He also had two children with Dr Mamphela Ramphele, a prominent activist within the BCM: a daughter, Lerato, born in 1974, who died of pneumonia when she was only two months old, and a son, Hlumelo, who was born in 1978, after Biko's death.[1]

Biko also had a daughter with Lorraine Tabane, named Motlatsi, born in May 1977.[citation needed]


Steve Biko's house in King William's Town, Eastern Cape.

Biko was initially involved with the multiracial National Union of South African Students, but after he became convinced that Black, Indian and Coloured students needed an organization of their own, he helped found the South African Students' Organisation (SASO), whose agenda included political self-reliance and the unification of university students in a "black consciousness."[17] In 1968 Biko was elected its first president. SASO evolved into the influential Black Consciousness Movement (BCM). Biko was also involved with the World Student Christian Federation.

In the early 1970s, Biko became a key figure in The Durban Moment.[18] In 1972, he was expelled from the University of Natal because of his political activities[17] and he became honorary president of the Black People's Convention. He was banned by the apartheid government in February 1973,[19] meaning that he was not allowed to speak to more than one person at a time nor to speak in public, was restricted to the King William's Town magisterial district, and could not write publicly or speak with the media.[17] It was also forbidden to quote anything he said, including speeches or simple conversations.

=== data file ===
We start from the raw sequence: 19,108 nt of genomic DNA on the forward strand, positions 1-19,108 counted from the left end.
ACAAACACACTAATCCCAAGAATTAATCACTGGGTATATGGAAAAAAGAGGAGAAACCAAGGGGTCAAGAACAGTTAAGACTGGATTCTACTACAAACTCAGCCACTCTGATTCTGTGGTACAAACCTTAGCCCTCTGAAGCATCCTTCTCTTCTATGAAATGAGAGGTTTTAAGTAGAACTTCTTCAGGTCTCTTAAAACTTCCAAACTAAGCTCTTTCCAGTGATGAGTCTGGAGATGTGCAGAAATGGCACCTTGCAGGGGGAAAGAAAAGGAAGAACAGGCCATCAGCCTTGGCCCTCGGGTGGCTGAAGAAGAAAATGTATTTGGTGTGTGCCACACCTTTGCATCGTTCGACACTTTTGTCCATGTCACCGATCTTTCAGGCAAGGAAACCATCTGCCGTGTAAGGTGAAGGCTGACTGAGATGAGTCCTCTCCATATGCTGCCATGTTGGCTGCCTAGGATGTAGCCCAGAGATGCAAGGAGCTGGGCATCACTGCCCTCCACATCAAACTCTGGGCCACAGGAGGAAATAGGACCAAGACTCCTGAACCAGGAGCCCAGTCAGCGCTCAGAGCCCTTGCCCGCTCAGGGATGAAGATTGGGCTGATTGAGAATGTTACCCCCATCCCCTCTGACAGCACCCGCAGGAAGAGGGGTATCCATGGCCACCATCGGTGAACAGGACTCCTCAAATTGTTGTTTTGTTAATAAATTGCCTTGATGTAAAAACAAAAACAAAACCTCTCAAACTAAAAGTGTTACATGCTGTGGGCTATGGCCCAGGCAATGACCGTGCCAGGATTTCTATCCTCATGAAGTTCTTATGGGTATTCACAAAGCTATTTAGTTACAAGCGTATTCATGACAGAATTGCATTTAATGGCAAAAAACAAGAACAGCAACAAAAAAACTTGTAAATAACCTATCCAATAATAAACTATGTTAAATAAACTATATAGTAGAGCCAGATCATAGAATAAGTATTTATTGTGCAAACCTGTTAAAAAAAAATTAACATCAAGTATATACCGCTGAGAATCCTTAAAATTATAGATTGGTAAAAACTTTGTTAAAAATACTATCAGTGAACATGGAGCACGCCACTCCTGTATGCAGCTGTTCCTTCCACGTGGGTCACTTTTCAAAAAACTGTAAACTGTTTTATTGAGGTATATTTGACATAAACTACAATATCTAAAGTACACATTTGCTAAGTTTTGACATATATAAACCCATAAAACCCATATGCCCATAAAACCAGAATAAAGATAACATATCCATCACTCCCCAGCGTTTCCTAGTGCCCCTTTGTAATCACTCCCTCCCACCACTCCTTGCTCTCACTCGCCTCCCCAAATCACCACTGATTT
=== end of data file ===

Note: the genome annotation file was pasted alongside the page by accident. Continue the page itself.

When Biko was banned, his movement within the country was restricted to the Eastern Cape, where he was born. After returning there, he formed a number of grassroots organizations based on the notion of self-reliance: Zanempilo, the Zimele Trust Fund (which helped support former political prisoners and their families), Njwaxa Leather-Works Project and the Ginsberg Education Fund.

In spite of the repression of the apartheid government, Biko and the BCM played a significant role in organising the protests that culminated in the Soweto Uprising of 16 June 1976. In the aftermath of the uprising, which was met with a heavy hand by the security forces, the authorities began to target Biko further.

Death and aftermath

Steven Bantu Biko's grave

On 18 August 1977, Biko was arrested at a police roadblock under the Terrorism Act No 83 of 1967 and interrogated by officers of the Port Elizabeth security police including Harold Snyman and Gideon Nieuwoudt. This interrogation took place in the Police Room 619 of the Sanlam Building in Port Elizabeth. The interrogation lasted twenty-two hours and included torture and beatings resulting in a coma.[17] He suffered a major head injury while in police custody at the Walmer Police Station, in a suburb of Port Elizabeth, and was chained to a window grille for a day.